It is reasonably certain that the best that can be said for domestic US demand is that it will stay steady. That is easy to say because US pork demand, like Canadian demand, has generally been steady for the past 20 years. On the export front, predicting volumes and values is a much less certain task. USDA is boldly predicting that pork exports will continue to be very strong with fourth quarter volumes exceeding 2007 volumes by 62 per cent. At the very least, it is reasonable to assert that export market conditions remain favourable and that the export channels are open for growth.

With regards to supplies, the USDA’s June Hogs and Pigs Report provided the guideposts for expected slaughter for the fourth quarter as well as for the first and second quarters of 2009. Figure 5 shows quarterly slaughter in the US as well as forecasted slaughter from the third quarter 2008 through the second quarter 2009.

Figure 5.

The peak line on the graph is the forecasted slaughter for the fourth quarter of 2008. That once again easily represents a record kill volume. The first and second quarters of 2009, however, are likely to be the first time in 10 quarters that there was not a year-over-year increase in slaughter. In fact, with the ongoing decline in Canadian live hog shipments to the US in combination with the expected decrease in farrowings, hog slaughter could be down in the US by 4 per cent in the second quarter of 2009.

US Price Forecast

With that information regarding supply and demand expectations, the following are the pricing forecasts and the percentage year-over-year change for the fourth quarter 2008 through the second quarter of 2009.

Fourth quarter 2008: $66/cwt (+24 per cent)
First quarter 2009: $76/cwt (+42 per cent)
Second quarter 2009: $86/cwt (+22 per cent)

Alberta Hog Markets

Statistics Canada released its second quarter inventory report during the summer and it showed a continued erosion in the Canadian herd. As of June, the Canadian sow herd had declined another 5 per cent compared to June 2007. The herd has declined by 8 per cent from the largest second quarter tally during 2004. Meanwhile, the western sow herd, which includes British Comumbia, has dropped only 5 percent since the peak in 2004. Interestingly though, most of that decline has occurred in the last year. More concerning for Alberta, however, is the fact that the Alberta sow herd is down by 8 percent compared to the second quarter last year and by 15 percent from the peak year in 2004. Figure 6 shows Alberta sow numbers on a quarterly basis from 1999 through the second quarter of 2008. It also shows Alberta’s share of the western herd. As can be seen, not only has that province's absolute numbers been declining but so too has its share. In late 1999, Alberta' share of the western sow herd was 33 per cent. As of mid-2008, the share had declined to just one-quarter of the western herd.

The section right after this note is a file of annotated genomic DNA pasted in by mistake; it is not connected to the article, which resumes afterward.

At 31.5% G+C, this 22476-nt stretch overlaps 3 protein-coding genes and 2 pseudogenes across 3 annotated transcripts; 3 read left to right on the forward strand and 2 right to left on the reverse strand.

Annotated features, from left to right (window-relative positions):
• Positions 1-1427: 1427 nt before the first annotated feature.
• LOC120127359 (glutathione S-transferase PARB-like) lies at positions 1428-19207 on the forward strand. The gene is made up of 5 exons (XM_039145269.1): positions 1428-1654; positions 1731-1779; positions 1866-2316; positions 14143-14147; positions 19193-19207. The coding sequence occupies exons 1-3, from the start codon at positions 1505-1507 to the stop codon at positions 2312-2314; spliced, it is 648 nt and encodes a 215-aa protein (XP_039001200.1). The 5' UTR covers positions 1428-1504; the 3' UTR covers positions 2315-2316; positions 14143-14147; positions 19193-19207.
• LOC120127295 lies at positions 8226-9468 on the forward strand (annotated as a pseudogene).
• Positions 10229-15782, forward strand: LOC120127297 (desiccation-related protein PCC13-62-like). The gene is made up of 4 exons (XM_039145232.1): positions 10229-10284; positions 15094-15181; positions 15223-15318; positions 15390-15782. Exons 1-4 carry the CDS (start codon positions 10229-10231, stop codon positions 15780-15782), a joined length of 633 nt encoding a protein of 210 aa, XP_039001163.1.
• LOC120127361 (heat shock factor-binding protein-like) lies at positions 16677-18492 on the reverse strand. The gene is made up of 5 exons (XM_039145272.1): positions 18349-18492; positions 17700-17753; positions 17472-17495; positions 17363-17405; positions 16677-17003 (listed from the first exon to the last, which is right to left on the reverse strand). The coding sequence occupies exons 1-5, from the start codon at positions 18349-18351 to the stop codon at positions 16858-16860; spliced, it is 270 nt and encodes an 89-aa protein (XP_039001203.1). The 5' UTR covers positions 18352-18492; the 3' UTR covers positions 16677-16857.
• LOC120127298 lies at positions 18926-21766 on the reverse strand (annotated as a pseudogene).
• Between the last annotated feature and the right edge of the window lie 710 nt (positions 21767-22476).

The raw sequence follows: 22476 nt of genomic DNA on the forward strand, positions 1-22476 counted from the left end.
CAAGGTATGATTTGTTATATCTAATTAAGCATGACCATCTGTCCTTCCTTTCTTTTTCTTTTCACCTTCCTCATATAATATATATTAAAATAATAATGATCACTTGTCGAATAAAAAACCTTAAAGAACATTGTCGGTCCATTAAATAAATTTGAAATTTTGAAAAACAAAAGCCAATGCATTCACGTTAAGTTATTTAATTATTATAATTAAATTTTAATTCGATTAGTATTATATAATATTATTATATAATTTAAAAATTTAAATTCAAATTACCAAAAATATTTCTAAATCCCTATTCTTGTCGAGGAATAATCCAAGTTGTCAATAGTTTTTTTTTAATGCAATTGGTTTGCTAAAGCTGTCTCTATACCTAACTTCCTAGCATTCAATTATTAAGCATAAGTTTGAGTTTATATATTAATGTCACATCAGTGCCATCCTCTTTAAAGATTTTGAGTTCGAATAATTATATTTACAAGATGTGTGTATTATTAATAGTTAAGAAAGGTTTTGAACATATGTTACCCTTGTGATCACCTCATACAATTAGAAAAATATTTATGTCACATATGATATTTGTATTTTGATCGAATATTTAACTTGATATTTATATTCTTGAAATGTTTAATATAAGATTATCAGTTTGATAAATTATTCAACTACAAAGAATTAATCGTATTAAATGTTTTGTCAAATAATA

Figure 6. (Source: Statistics Canada)

The Alberta packing industry, in particular Olymel, appears to have been slowly adapting to the new realities of hog numbers in Alberta. Figure 7 shows weekly slaughter levels in the province from 2005 through August 2008. It saw weekly kills in the 70,000-head range in 2006 when Olymel was on a double shift. When that ended, the province became attuned to kill levels in the 60-65,000 head range. Now going forward, it appears that 50-55,000 head is going to be more realistic. Unlike the past when the challenge was labour, going forward the issue is hog numbers.

Figure 7. (Source: Agriculture and Agri-Food Canada Red Meat Section)

Alberta Price Forecasts

Based on the US forecasts and expected pricing arrangements, the following are the Alberta forecasts for the fourth quarter and the first half of 2009.

Fourth quarter 2008: $120-125/ckg (+34 percent)
First quarter 2009: $140-145/ckg (+13 percent)
Second quarter 2009: $160-165/ckg (+21 percent)

October 2008